WWE has two such matches coming our way on July 12, but I don't see why we can't have another one in April.
It's one of the most exhilarating gimmick matches in WWE, and I can easily watch three of them a year.
Remember 2010 when WrestleMania 27 and the inaugural Money in the Bank pay-per-view both featured the match?
Did anyone honestly feel overexposed to the sick bumps and clever sequences?
I don't think this match would take the vigor out of the new July tradition.
Quite the opposite. It would fill the void that has existed in the last two WrestleManias.
This year I spent the entire Team Laurentitis vs. Team Long flop fest pining for that spot where an unfortunate bodily vessel falls on a ladder and cracks it in two.
I was yelling "Shelt-on Ben-ja-min!" in my living room.
That never happens. My neighbors called the World's Greatest Police Team on me.
WrestleMania's Money in the Bank can be sort of like a jacked-up version of the match, featuring more Superstars and the winner's perk of being able to cash in on World Heavyweight or WWE Champion.
So. The players:
Rey Mysterio's a big name who can obviously wrestle, but I've honestly enjoyed his extended absence. His creepy smile and imbecilic contact lenses make him look like a tiny deep-sea creature.
That said, kids and short adults need someone to cheer for, so he's in.
Sin Cara is looking a bit like Ultimo Dragon these days, and ultimo-ately, his stay in WWE will amount to little more than Dragon's.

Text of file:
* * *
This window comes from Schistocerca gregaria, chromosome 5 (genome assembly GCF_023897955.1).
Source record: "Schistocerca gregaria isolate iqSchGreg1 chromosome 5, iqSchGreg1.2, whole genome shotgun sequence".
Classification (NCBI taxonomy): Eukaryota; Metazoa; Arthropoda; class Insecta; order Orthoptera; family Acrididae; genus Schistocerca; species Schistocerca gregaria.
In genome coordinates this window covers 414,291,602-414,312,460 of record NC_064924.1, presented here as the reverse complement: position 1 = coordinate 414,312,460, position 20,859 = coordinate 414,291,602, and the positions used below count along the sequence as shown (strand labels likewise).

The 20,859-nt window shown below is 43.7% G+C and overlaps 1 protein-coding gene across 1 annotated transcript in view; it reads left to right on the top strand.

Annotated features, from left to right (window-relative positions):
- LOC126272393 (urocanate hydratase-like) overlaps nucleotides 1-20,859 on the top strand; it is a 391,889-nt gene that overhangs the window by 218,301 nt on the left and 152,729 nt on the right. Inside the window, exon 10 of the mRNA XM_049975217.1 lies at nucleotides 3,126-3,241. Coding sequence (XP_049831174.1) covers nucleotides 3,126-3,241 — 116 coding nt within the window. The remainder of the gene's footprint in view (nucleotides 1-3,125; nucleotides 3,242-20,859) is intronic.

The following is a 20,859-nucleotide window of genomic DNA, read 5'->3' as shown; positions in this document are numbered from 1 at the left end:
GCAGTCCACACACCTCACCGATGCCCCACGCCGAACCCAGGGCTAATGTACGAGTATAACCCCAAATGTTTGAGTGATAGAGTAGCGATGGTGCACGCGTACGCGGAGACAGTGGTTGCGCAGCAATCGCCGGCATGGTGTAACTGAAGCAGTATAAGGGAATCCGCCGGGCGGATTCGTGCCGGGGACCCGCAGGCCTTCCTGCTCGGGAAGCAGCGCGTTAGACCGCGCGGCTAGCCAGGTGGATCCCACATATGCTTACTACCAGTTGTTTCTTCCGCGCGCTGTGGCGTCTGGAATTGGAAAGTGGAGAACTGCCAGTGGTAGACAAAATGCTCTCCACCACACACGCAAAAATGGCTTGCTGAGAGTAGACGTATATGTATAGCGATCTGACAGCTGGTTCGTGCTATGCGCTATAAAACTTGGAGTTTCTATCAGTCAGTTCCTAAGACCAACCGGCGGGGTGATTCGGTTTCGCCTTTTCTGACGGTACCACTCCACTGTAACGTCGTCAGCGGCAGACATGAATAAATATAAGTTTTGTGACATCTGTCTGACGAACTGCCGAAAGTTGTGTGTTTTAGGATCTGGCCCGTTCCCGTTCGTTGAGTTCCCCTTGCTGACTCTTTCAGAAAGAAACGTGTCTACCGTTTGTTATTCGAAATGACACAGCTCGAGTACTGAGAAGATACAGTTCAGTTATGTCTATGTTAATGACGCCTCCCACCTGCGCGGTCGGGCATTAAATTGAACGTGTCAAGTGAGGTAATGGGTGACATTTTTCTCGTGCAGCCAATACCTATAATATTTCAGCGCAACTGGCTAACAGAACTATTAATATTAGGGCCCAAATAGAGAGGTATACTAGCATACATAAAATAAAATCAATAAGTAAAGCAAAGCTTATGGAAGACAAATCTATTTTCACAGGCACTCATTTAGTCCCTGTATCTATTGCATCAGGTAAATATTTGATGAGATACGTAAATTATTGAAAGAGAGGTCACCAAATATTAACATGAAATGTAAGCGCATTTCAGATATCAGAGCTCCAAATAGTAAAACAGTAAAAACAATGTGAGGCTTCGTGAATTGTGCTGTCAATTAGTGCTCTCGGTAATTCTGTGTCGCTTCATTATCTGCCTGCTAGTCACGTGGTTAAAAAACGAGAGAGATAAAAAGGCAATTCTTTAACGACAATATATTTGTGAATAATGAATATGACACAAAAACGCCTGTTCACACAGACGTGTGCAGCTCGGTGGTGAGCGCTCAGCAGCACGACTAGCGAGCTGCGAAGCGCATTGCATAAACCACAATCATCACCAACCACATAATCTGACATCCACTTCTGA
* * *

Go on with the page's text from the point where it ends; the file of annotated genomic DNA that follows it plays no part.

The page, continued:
He gets a place here because these matches require some high-flying participants, and there's a good chance he'll (inadvertently) give us the nastiest bump of the night.
The Miz is upper mid-card material at best, and that's why he's perfect for a supporting role here.
Damien Sandow is terrific. His "Intellectual Savior" shtick couldn't come at a better time. WWE needs a whole lot of saving on that front.
The guy should be a major player within the next couple years, but he hasn't paid the dues necessary for a win of this magnitude just yet.
Inexplicably, Zack Ryder has fans. That's more than David Otunga can say.
Ryder could be the dark horse to win it, ala Santino in the Elimination Chamber.
Listening to Alberto Del Rio speak is not exactly a toga party. It feels more like watching paint dry, and then watching it peel, and then watching more paint dry, and then... you see my point.
But he is a pretty decent wrestler, so we sign him up to eat some rungs. Maybe there could be a spot onto his overpriced car rental of the evening.
I think a good Money in the Bank match needs a couple of hosses to throw the smaller combatants around, so Mark Henry and the hopefully Funkasaurus-less Brodus Clay get a WrestleMania paycheck.
If Henry injures himself again, give his spot to Ryback or Tensai.
Uh, if they're even still with the company.
Tyson Kidd is a dynamic, polished worker, and he proved in the fatal four-way at No Way Out that he can shine in multi-man stunt spectacles.
Cody Rhodes? Should he eventually qualify for the World Championship ladder match at Money in the Bank, there's a chance he'll win it and finally shatter the glass ceiling in the last half of 2012.
If not, he can sit tight for a little bit longer and have his breakthrough moment on a much more historically significant platform come April.
Result: As Sandow and Del Rio struggle for control of the briefcase at the top of ladder, Tyson Kidd springboards into the ring and knocks over the ladder with his deadly-sweet front dropkick.
Tyson frantically climbs a ladder and fumbles with the hook mechanism for almost as long as Swagger did at WrestleMania 26.
As a worn-out Brodus Clay tries to make it to his feet, Cody Rhodes springboards off his back and just barely cracks the jaw of Tyson Kidd with the Beautiful Disaster kick.
Clay falls out of the ring, Tyson crashes to the mat, and Cody Rhodes is Mr. Dashing in the Bank.